"It could be observed that a single cannon volley did away 
with half the company of chasseurs from Toluca..."
José Enrique de la Peña
In the early dawn hours of March 6, 1836, the Mexican army bravely charged into the face of certain death. It came in the form of the gunners of the largest artillery contingent west of the Mississippi.  Artillery played a vital role in the Texas Revolution and its use influenced several  pivotal decisions during its course.

The 1835-36 Texas Revolution began as shots were fired over a cannon that had been given to the town of Gonzales for protection against Indians.  As the rebellion progressed,  the Texians were hard pressed to find ordnance and found it even harder to transport.  Subsequently, the reluctance to abandon such a precious commodity played an important role in the decision to remain at the Alamo.  At Goliad,  Fannin's men may have all died because Fannin was hesitant to abandon his artillery.  At San Jacinto holding on to the "Twin Sisters"  cannon played a significant role in the Mexican defeat.

During this period "cannon" refered to the barrel of the gun.  The entire gun was known as a "piece of ordnance".  Cannon were made of either iron, brass or bronze.  These materials became designations that were used  to denote the material of which a cannon was made.  A cannon was classified by the size of the projectile it fired.  For example, a six-pound cannon fired a six-pound ball. In 1830's Texas artillery fell into one of four classifications:

  1. Guns that fired shot or shell over long distances.
  2. Carronades were shorter barreled, lighter pieces that could fire at higher elevations. These were used defensively and on ocean going vessels.
  3. Howitzers were short barreled weapons that could be fired at steep angles or horizontally.
  4. Mortars had short stout barrels that fired an exploding canister shell.  This canister shell could be lobbed over the defensive works of an enemy.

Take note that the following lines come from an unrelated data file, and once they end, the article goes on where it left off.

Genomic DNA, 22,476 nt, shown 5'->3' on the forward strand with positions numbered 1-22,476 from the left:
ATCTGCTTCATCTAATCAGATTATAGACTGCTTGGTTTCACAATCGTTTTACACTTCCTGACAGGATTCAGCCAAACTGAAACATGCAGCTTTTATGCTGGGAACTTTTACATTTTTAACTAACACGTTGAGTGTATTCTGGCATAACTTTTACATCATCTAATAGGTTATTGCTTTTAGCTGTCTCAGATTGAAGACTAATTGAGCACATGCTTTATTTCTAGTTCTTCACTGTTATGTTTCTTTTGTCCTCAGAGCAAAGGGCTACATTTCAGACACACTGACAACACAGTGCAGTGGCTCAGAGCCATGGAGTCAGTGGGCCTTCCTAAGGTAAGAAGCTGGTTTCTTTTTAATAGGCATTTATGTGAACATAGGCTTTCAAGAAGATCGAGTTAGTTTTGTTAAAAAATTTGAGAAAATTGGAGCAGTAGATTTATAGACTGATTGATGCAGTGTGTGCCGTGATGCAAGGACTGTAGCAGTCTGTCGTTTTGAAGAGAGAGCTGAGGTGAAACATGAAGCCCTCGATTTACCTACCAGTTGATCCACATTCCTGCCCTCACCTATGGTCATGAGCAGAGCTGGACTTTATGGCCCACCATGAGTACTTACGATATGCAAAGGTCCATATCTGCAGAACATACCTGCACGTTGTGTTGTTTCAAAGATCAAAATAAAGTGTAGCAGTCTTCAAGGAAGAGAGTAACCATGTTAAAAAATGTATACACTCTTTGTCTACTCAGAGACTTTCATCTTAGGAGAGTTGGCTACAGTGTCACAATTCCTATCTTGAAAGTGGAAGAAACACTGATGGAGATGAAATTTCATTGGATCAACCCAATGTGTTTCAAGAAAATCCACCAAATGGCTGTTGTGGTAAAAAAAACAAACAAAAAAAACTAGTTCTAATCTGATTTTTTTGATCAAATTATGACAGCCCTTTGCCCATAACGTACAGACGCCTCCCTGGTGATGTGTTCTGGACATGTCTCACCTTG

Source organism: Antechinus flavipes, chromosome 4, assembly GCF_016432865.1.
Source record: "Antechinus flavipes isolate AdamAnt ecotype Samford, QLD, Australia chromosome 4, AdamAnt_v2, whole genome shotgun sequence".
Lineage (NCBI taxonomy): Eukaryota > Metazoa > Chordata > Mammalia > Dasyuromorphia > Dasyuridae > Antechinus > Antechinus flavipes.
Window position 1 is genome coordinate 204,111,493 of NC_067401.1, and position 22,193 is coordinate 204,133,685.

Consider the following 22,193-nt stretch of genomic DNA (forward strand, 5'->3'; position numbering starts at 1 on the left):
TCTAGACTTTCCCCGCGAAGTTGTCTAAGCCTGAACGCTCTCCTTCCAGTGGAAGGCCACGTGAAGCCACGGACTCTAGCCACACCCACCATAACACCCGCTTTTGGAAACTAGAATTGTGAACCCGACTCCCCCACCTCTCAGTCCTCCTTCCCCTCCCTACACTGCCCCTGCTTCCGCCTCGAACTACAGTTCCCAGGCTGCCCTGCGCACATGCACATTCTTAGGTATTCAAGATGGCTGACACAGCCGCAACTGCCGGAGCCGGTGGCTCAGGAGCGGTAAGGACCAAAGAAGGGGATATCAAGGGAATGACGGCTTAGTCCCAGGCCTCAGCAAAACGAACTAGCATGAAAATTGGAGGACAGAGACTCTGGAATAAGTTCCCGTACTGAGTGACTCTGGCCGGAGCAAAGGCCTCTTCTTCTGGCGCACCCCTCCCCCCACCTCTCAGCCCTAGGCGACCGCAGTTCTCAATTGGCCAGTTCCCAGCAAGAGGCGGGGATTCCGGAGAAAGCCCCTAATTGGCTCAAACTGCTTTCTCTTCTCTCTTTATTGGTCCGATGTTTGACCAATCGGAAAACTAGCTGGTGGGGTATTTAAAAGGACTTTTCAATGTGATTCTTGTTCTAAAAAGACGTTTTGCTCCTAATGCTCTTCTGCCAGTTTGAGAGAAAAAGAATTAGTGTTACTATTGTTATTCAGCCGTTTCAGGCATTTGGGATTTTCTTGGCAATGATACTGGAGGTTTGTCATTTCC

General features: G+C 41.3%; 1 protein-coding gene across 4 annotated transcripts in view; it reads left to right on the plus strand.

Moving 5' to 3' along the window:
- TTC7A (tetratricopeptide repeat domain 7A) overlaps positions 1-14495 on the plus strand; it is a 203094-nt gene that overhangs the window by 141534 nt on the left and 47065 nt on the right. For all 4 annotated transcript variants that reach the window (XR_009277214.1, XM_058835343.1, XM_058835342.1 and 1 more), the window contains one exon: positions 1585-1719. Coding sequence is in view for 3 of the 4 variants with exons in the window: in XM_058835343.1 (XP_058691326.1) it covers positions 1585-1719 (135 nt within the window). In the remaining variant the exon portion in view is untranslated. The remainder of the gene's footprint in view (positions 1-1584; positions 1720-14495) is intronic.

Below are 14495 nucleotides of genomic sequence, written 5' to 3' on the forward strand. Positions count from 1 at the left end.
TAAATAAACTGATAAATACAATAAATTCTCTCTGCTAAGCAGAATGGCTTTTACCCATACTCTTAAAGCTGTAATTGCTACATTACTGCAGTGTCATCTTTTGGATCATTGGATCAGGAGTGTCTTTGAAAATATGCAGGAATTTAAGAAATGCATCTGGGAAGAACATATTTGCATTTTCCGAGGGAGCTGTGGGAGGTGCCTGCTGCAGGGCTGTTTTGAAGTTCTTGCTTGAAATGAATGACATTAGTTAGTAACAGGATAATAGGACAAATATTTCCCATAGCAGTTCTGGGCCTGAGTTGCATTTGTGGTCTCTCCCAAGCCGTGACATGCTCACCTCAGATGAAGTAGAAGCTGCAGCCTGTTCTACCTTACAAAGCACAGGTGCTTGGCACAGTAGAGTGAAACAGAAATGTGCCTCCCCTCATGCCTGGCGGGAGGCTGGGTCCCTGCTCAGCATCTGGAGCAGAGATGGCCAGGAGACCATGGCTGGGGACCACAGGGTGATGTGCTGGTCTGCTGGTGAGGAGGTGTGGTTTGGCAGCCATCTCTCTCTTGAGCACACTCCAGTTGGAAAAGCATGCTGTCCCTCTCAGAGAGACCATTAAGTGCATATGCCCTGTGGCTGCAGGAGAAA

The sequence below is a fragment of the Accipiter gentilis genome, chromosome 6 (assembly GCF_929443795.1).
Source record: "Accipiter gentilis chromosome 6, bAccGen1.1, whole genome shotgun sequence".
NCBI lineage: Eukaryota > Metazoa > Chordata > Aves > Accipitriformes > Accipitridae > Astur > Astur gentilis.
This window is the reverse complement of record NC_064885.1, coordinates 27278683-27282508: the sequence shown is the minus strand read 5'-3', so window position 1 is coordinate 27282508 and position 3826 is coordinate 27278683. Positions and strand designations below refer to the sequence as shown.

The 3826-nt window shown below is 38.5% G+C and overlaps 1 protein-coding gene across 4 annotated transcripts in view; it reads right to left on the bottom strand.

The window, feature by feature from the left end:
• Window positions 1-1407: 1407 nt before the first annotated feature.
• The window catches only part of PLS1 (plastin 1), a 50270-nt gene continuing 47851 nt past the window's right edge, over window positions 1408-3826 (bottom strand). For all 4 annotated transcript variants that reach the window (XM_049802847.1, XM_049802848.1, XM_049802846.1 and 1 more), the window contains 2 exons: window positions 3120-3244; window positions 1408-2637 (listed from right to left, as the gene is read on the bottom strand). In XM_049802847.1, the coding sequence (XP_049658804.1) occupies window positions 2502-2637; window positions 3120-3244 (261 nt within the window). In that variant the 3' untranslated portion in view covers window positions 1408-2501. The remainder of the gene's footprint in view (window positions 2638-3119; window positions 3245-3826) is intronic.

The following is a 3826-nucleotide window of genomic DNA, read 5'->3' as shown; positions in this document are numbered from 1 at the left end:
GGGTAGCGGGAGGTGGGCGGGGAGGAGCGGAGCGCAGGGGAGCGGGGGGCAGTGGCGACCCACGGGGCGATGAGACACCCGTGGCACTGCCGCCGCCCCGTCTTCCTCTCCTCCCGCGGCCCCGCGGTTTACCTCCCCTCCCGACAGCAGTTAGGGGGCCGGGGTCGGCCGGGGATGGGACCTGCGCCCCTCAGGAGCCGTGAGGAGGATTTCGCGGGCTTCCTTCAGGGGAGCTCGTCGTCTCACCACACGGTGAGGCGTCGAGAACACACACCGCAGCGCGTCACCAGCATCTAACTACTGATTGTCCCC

Guns were mounted on carriages to fitted for a specific duty.  These usually fell into one of three categories.
  1. Garrison carriages were used in permanent locations where weight was not a factor.  These could be made of either wood or iron.
  2. Siege carriages usually made of wood were used to hold heavy siege guns.
  3. Field carriages were light weight wooden carriages designed for mobility.
The cannon of the Alamo were probably mounted on field carriages.  There is some evidence that a few pieces, such as the iron 12 pound gunade, were mounted on garrison carriages.  A gunade appears as a combination of a cannon and a carronade and was sometime used on merchant ships of the time to meet insurance requirements. How this particular specimen ended up 150 miles inland is another of the Alamo's many mysteries.

In 1836, artillery was loaded and fired in a fashion similar to the rifles and muskets of the day.

First, a pre-measured amount of powder was shoved down the barrel. Wadding was then stuffed into the barrel and packed on top of the powder before inserting the chosen projectile. The cannon was then primed by pouring powder into the touchhole on top of the barrel. Firing was accomplished by touching off the priming powder with a slowmatch that was held on a long rod called a "linstock".

Projectiles could be solid shot (cannon ball), exploding shell, grape shot, cannister or even scrap metal such as nails, horse shoes and chains that had been chopped to pieces.  This method turned a cannon into a very effective scatter gun. The devastation that these jagged pieces of scrap inflicted must have been terrible and horrifying, unlike anything the Mexican soldados had faced before.